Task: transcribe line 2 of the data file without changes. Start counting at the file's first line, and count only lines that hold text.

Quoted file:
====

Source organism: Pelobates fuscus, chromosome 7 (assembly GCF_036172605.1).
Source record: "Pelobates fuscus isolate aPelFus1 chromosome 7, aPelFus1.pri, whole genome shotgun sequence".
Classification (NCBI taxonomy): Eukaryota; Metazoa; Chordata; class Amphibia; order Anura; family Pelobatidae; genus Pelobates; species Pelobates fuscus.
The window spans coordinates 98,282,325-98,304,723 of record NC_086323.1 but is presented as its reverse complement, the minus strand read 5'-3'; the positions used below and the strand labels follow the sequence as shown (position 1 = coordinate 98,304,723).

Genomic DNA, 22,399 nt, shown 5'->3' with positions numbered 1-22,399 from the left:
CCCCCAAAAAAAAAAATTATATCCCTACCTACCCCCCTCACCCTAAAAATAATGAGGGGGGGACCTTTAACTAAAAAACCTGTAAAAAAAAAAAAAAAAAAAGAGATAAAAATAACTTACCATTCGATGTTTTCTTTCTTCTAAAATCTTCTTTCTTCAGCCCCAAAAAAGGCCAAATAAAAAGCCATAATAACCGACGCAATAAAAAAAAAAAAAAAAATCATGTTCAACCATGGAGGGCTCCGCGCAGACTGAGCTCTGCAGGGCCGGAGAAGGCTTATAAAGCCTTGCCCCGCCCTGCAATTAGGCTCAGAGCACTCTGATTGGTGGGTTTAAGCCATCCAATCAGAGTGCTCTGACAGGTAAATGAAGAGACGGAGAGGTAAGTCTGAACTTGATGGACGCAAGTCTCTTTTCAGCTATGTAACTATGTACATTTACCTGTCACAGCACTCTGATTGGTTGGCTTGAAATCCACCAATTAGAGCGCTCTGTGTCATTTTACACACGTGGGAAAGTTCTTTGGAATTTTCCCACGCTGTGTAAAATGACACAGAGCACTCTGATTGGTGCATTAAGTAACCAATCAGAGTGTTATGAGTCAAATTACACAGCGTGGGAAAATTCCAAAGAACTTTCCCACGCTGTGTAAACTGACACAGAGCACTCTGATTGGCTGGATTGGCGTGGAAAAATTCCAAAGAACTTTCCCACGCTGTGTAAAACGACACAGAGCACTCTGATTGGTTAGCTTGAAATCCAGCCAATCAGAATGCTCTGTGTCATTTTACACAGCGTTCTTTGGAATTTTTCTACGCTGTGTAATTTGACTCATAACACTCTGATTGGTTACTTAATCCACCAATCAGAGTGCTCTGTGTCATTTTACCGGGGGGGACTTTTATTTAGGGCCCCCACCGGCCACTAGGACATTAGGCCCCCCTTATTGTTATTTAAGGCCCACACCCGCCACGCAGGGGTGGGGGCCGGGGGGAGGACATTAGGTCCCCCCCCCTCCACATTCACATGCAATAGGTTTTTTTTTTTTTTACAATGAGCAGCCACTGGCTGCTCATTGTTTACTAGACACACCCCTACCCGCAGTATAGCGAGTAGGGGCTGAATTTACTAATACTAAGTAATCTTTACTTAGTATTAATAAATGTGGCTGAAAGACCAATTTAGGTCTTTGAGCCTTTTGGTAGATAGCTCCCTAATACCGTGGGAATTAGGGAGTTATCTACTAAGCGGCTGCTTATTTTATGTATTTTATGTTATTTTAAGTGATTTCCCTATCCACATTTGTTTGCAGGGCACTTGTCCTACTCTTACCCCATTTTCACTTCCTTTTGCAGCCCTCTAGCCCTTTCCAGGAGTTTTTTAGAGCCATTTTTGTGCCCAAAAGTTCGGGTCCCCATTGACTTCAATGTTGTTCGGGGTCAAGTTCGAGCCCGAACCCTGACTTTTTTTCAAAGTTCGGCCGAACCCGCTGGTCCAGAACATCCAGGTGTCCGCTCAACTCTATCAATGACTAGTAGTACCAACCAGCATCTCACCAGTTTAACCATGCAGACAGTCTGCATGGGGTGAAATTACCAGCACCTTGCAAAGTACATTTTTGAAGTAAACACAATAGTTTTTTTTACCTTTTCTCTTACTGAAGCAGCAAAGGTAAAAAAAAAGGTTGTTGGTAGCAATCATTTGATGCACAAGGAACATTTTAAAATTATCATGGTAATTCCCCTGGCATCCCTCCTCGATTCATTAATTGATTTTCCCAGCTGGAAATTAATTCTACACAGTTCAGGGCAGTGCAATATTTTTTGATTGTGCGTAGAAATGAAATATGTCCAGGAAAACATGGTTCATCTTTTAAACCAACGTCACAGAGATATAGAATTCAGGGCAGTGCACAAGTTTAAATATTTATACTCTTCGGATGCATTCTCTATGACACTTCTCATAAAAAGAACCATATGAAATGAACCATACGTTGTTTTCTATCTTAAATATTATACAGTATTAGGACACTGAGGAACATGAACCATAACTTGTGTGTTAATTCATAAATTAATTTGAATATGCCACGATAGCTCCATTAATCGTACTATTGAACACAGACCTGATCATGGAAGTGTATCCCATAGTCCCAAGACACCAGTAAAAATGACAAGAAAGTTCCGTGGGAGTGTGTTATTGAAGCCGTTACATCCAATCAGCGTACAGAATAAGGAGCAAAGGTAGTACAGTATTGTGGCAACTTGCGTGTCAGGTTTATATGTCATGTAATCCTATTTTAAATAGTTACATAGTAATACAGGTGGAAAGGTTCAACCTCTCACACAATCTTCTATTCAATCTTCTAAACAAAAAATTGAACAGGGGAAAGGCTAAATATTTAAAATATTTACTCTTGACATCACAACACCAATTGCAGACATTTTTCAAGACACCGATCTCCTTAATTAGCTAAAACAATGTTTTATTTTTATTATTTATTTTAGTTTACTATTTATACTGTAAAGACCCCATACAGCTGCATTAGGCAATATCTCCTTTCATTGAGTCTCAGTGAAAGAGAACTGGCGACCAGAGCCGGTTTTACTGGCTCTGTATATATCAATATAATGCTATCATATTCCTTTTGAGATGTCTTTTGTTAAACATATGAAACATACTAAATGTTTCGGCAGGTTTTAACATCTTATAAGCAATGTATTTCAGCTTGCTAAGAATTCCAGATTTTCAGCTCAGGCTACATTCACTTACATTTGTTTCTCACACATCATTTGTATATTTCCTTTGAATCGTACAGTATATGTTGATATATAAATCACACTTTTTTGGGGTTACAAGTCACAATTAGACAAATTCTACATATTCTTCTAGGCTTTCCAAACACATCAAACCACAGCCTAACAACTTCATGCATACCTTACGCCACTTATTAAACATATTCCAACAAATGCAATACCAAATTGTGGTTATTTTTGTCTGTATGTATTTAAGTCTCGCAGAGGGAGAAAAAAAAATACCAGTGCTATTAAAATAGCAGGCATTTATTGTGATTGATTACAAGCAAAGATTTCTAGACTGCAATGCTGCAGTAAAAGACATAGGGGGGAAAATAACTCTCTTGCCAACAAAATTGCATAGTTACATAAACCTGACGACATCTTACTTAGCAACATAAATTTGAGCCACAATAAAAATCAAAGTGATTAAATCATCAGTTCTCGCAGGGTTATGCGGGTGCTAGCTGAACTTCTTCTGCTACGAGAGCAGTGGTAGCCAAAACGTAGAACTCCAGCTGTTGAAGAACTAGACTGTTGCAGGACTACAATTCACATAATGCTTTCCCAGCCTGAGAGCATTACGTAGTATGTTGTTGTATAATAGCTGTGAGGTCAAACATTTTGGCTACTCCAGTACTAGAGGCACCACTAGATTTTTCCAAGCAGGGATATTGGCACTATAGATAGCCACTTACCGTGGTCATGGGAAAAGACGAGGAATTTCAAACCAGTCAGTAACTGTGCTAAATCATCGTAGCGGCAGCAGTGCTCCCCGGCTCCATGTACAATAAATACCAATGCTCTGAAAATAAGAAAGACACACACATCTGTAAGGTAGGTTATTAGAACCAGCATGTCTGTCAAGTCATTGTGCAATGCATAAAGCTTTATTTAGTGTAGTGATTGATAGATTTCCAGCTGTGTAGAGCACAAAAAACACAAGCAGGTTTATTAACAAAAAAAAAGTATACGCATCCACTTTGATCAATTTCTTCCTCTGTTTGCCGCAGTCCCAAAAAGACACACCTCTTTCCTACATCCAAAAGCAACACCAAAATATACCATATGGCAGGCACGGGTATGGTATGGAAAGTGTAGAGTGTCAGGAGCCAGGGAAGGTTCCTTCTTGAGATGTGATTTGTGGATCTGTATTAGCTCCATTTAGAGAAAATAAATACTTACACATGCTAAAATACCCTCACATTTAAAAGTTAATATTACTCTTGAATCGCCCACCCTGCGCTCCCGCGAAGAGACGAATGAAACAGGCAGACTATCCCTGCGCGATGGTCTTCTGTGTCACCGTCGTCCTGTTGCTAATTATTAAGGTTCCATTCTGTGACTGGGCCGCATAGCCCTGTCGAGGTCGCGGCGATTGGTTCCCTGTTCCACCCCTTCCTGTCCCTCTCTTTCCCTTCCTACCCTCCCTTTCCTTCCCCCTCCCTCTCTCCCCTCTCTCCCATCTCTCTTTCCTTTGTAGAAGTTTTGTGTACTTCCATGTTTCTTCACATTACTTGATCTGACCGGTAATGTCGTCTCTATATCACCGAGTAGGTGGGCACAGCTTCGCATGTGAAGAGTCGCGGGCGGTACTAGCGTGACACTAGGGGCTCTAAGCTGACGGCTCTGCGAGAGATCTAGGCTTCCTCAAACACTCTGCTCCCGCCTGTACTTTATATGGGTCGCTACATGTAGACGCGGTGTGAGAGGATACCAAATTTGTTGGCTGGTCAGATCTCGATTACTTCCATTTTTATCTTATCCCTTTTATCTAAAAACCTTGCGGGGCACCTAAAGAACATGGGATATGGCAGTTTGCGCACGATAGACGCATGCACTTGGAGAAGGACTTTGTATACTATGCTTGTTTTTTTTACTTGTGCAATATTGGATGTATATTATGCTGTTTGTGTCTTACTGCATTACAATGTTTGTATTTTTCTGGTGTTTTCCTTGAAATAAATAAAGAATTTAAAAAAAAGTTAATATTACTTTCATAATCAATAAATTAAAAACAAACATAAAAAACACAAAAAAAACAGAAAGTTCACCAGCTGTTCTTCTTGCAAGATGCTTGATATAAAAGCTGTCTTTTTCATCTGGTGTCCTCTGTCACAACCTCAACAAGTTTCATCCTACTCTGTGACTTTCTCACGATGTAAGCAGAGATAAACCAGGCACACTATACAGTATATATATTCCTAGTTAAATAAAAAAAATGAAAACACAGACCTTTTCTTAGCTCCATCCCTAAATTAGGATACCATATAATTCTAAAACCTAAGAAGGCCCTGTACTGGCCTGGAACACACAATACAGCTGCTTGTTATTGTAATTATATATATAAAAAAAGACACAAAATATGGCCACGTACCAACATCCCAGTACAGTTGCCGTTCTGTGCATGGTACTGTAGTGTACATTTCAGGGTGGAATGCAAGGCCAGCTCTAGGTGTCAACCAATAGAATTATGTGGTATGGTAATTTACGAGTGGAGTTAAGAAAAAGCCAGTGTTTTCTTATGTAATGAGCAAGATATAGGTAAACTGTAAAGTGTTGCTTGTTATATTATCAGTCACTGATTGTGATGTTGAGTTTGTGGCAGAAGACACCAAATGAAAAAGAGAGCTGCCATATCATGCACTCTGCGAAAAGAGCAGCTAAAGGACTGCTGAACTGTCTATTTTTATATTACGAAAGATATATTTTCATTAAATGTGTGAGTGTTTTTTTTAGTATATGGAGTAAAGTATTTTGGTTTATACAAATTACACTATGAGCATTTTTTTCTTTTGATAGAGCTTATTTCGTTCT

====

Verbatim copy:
Source record: "Pelobates fuscus isolate aPelFus1 chromosome 7, aPelFus1.pri, whole genome shotgun sequence".